It is in London where the young are most gullible and to which the affluent young flock after graduating. New findings from the Office for National Statistics show that the average age of people in the capital has recently fallen to 34 and that the average London wage is now £613 a week. However, half of all Londoners, including almost all younger adults, don’t receive this much. And that much is just £15 a day more than the national average wage of £506 a week.

For the median worker, London weighting is a “bonus” of less than £15 a day. Even if you have a good job and are paid as much as people often older than you, is this extra £15 enough to pay for you to live in London as a young adult? House prices in London now average £425,000; the UK national average is £242,000.

At the current rates of change, London house prices, inflated by the forces of globalisation, will be twice the national average within just two years and rents will rise to an even higher ratio. Average prices in London are already more than six times two average people’s combined wages. House prices in London are rising by 8.1 per cent a year, prices in the UK overall by 3.1 per cent, wages by less. If these trends continue, the cost of housing in London will be three times higher than the UK average by 2025 and ten times higher by 2050.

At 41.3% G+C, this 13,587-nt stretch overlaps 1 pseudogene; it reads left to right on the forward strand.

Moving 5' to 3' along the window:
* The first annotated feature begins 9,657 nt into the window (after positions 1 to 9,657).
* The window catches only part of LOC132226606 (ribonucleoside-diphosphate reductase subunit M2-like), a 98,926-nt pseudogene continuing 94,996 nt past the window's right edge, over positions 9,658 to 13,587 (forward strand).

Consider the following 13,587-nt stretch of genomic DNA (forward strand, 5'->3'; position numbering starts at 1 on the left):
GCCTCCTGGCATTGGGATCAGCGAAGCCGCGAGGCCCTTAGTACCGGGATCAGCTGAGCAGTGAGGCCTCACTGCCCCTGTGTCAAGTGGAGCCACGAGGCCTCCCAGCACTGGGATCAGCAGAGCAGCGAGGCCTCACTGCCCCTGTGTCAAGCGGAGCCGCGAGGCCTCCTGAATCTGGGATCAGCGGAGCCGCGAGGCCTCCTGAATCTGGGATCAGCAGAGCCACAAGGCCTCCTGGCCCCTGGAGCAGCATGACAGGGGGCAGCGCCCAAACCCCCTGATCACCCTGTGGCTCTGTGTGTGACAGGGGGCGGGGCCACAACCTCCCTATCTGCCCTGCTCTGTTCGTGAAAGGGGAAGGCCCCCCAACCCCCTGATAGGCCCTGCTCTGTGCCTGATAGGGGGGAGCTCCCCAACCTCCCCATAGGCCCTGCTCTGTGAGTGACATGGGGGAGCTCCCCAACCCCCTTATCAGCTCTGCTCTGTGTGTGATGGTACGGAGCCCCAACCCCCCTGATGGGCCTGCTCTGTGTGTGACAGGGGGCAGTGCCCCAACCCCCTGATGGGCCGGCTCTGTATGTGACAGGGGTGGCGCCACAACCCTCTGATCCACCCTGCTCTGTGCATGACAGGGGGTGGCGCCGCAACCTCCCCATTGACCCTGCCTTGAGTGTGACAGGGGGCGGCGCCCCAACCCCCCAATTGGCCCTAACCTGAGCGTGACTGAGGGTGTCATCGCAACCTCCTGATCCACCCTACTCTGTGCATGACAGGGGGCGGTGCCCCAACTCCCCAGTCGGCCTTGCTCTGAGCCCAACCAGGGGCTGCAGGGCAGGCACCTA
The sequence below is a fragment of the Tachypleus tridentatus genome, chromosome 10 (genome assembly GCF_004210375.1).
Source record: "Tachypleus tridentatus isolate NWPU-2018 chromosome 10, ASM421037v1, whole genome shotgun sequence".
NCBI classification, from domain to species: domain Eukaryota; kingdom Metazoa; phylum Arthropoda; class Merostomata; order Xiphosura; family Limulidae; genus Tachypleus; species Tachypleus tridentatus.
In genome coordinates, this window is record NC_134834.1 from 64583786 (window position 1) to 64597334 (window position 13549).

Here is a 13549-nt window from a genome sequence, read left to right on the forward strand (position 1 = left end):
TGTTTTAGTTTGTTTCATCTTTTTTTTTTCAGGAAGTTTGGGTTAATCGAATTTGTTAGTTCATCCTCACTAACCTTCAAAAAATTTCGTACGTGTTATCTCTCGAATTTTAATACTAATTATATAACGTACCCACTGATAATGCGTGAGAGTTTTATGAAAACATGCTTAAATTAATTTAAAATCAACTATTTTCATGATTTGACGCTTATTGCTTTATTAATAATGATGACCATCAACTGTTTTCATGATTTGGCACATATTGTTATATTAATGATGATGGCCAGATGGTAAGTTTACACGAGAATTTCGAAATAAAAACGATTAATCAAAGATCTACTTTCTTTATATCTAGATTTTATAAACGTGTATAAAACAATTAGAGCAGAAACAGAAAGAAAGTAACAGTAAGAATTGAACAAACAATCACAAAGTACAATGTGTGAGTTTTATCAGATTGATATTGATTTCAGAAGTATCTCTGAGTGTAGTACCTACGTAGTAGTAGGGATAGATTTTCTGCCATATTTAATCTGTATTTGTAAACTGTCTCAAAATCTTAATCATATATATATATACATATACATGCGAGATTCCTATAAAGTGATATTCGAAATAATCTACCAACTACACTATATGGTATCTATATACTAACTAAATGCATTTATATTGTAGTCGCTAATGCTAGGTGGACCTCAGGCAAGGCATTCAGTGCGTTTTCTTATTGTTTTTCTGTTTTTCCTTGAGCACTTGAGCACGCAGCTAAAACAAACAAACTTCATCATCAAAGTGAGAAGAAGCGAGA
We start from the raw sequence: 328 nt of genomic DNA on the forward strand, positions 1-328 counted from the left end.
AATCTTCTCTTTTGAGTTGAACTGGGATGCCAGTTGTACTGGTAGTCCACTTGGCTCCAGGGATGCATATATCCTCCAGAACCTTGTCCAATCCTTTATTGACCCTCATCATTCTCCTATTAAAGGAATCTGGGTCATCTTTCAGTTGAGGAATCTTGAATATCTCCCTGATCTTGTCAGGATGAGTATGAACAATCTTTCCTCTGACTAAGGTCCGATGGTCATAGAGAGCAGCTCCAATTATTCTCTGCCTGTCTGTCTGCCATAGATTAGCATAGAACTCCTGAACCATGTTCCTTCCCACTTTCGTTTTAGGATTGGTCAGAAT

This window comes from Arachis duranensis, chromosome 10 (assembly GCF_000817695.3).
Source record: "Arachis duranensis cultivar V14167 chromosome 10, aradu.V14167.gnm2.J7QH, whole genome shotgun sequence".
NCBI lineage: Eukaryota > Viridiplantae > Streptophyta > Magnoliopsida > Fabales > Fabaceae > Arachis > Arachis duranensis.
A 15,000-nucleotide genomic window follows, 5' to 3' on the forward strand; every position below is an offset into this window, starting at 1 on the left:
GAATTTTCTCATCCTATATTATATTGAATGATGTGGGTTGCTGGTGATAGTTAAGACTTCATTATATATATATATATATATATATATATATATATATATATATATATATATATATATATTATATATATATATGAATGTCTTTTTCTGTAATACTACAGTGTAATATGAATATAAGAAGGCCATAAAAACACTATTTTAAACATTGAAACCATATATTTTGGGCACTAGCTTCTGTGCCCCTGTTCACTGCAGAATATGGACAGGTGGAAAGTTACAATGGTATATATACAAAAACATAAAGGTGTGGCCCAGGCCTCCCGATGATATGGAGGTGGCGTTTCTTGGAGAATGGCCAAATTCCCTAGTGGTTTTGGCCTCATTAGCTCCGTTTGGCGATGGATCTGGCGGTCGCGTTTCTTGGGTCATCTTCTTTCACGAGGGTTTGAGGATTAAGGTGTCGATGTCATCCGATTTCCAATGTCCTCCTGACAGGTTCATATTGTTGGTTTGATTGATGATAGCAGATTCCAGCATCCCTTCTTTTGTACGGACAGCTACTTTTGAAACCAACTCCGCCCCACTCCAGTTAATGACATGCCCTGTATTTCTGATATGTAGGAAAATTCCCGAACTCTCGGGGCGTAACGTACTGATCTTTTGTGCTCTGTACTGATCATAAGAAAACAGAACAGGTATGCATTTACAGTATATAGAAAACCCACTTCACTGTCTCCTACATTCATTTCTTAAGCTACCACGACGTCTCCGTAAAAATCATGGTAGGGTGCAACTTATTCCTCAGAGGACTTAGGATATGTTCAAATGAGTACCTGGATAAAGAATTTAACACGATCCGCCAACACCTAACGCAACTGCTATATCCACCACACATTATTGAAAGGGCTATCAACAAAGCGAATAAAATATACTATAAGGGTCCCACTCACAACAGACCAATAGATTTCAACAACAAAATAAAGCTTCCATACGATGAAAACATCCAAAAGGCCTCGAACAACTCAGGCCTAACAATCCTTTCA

We can tell that the current housing-price trends are unsustainable just by looking at what would happen if they were to continue. By 2050 an average three-bedroomed home in London would cost £7.5m and the same house elsewhere in the country would fetch £750,000 – ten times less! But this is only if prices continue to rise as they are doing. The rich know that never before have prices risen so high for so long. But they also know it does not matter to them, as long as they cash out in time, or so long as they are the ones lending the money rather than borrowing it. It is as if the rich are trying to get the young into ever greater debt because the young are such a good “investment”. The young have so many years ahead of them to pay the interest.

A few people are making a great deal of money out of young adults in Britain today. At the same time many of the crumbs that were given to the young to compensate for harder times to come have been taken away. Until recently many youngsters received the Education Maintenance Allowance to help with the costs of going to college and, on a much smaller scale, a child trust fund to build up money for entering adulthood. Now these are mostly gone and the basic child allowance has also been cut for families in which any parent earns twice the average wage (over £50,000 a year). But if you think high earners need to contribute more, why make savings only from families with children? Why did the government not decide to raise money from all people earning over twice the average wage, and not just those who are parents? It has to be because they see they can get away with discriminating against the young.